Editor’s note. This editorial appears on page two of the July issue of National Right to Life News. The 36-page issue can be read in its entirety (and forwarded from) www.nrlc.org/uploads/NRLNews/NRLNewsJuly2014.pdf
There is enough terrain to cover since the June issue of National Right to Life News that the July issue could be half-again as large. However any editorial overview would be remiss if we didn’t start with a few words about the jam-packed National Right to Life Convention which took place June 26-28 in Louisville.
We’ve devoted a lot of coverage to what more than one individual called the “best convention ever,” beginning on page 10. That includes three pages of beautiful photos, taken by Bill Molitor.
Bill neatly captured the joy and the enthusiasm and the earnestness of the audiences which filled not only the general sessions, the Prayer Breakfast, and the closing Banquet, but also the 64 workshops as well. Whatever the “perfect storm” in reverse might be, that’s what took place at the historic Galt House Hotel. Many, many good things came together to produce a memorable gathering of what Dr. Jean Garton calls “America’s pro-life family.” (See particularly, the stories on pages ten and sixteen.)
There were two Supreme Court cases which came down, one the Monday after the convention (the “Hobby Lobby” case). It is very important that you carefully read NRLC’s analysis which begins on page one.
No victory for religious conscience rights, however modest, is to be minimized. At this juncture we cannot know how aggressively the Obama administration will attempt to reverse that “setback.” But given this Administration’s hostility to religious liberties, we can only expect the worse.
Having said that, from our single-issue perspective, “the ruling does not truly correct any of the major abortion-expanding problems created by Obamacare,” as NRLC pointed out. For example, the Court’s ruling in Burwell v. Hobby Lobby “comes nowhere near to correcting the heart of the problem,” which is the overly expansive authority that the Obamacare law itself provides to HHS to define “preventive services.”
Back in 2010 when the battle over Obamacare was hottest, National Right to Life reminded all parties that HHS could use its “preventive services” mandate to require that most employers also provide coverage for surgical abortions, or for doctor-prescribed suicide, that would be just as expansive as the contraceptive mandate issued by HHS. Nothing in the decision addressed that ominous prospect.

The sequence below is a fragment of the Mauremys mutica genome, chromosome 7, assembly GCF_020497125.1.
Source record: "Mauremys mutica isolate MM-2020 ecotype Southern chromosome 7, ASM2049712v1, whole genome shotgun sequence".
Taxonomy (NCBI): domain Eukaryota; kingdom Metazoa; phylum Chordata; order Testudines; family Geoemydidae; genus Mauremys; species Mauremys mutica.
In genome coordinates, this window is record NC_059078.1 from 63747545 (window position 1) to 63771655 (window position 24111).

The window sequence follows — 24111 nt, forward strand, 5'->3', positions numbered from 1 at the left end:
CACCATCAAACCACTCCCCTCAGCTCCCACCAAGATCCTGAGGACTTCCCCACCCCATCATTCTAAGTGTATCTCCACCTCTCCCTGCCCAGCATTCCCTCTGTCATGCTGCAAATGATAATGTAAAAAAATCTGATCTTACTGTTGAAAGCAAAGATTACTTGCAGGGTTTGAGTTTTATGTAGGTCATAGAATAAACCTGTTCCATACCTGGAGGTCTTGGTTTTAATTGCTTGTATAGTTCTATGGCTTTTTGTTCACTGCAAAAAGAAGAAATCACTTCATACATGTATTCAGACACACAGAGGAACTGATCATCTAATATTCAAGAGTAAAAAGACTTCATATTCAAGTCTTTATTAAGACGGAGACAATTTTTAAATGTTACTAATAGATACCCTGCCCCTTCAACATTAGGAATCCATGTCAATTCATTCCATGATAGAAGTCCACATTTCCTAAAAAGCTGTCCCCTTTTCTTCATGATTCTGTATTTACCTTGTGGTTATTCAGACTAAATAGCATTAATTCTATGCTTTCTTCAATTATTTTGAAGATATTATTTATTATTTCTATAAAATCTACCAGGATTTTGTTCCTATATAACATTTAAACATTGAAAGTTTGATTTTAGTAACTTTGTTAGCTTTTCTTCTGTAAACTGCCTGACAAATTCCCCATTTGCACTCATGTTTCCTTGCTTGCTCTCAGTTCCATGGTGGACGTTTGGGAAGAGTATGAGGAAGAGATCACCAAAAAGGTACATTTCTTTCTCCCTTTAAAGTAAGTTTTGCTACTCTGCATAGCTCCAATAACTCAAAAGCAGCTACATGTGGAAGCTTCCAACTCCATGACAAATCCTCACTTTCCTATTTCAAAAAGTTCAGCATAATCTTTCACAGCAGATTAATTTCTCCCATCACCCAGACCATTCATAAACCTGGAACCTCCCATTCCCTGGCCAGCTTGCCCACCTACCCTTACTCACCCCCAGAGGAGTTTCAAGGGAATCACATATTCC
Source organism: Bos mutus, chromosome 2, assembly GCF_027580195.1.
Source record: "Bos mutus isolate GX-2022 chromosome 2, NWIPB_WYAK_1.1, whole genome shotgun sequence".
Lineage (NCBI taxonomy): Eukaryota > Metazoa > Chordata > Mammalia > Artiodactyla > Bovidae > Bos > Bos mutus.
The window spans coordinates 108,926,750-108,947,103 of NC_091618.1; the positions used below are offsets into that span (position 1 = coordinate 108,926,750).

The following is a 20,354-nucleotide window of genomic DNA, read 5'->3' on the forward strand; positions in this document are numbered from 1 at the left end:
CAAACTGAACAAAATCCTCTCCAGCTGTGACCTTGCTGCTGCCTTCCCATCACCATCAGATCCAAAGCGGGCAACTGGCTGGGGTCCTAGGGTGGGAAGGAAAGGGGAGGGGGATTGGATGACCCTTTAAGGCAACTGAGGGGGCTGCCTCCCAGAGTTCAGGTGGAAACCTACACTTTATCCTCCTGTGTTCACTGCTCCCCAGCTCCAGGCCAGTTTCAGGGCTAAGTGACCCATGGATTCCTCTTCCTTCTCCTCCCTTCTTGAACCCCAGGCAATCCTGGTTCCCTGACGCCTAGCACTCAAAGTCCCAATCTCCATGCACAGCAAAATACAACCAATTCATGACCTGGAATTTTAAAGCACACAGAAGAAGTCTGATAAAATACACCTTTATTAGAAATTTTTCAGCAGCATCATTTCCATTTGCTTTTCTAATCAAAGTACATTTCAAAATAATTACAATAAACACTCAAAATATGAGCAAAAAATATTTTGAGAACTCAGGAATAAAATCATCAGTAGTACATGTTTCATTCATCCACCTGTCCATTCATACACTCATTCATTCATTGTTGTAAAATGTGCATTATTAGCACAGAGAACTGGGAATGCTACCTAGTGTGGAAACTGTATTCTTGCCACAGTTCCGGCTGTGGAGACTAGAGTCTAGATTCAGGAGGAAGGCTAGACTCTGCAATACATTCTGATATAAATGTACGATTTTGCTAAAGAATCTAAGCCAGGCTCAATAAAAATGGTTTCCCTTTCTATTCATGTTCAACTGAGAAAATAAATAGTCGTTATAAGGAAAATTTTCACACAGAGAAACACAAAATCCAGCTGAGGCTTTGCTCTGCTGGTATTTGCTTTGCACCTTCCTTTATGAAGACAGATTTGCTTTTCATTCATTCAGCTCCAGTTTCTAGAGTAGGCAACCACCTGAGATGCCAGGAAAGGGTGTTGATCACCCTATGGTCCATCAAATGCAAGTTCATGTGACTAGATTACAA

And, as NRLC also made clear, not even at issue before the High Court in Burwell v. Hobby Lobby were the other major abortion-expanding provisions of Obamacare. That would include the massive tax subsidies that will assist millions of Americans to purchase health plans that cover elective abortion.
“Only comprehensive legislative reform can cure the multiple abortion-expanding components of Obamacare – and such reform can only be accomplished with new leadership in the U.S. Senate and in the White House,” NRLC warned.
Which brings to mind pro-abortion Senate Majority Leader Harry Reid (R-Nv.) and pro-abortion former Secretary of State Hillary Clinton, who is customarily listed as the #1 candidate (as of now) to be her party’s presidential nominee in 2016.
If you read the story on page 7, you can come away with only one conclusion. Senator Reid will say anything to try to keep pro-abortion Democrats in charge of the Senate. As POLITICO (which is highly sympathetic to Democrats) observed, Reid’s “unscripted attacks can veer into bellicosity and take liberties with facts.”
Reid is so over the top that his “attacks have drawn cries of McCarthyism from around the political world, including MSNBC host Joe Scarborough and Mother Jones editor Daniel Schulman.” His demagoguery is nothing new, it is just more obviously on display with Republican Senate prospects this fall looking bright.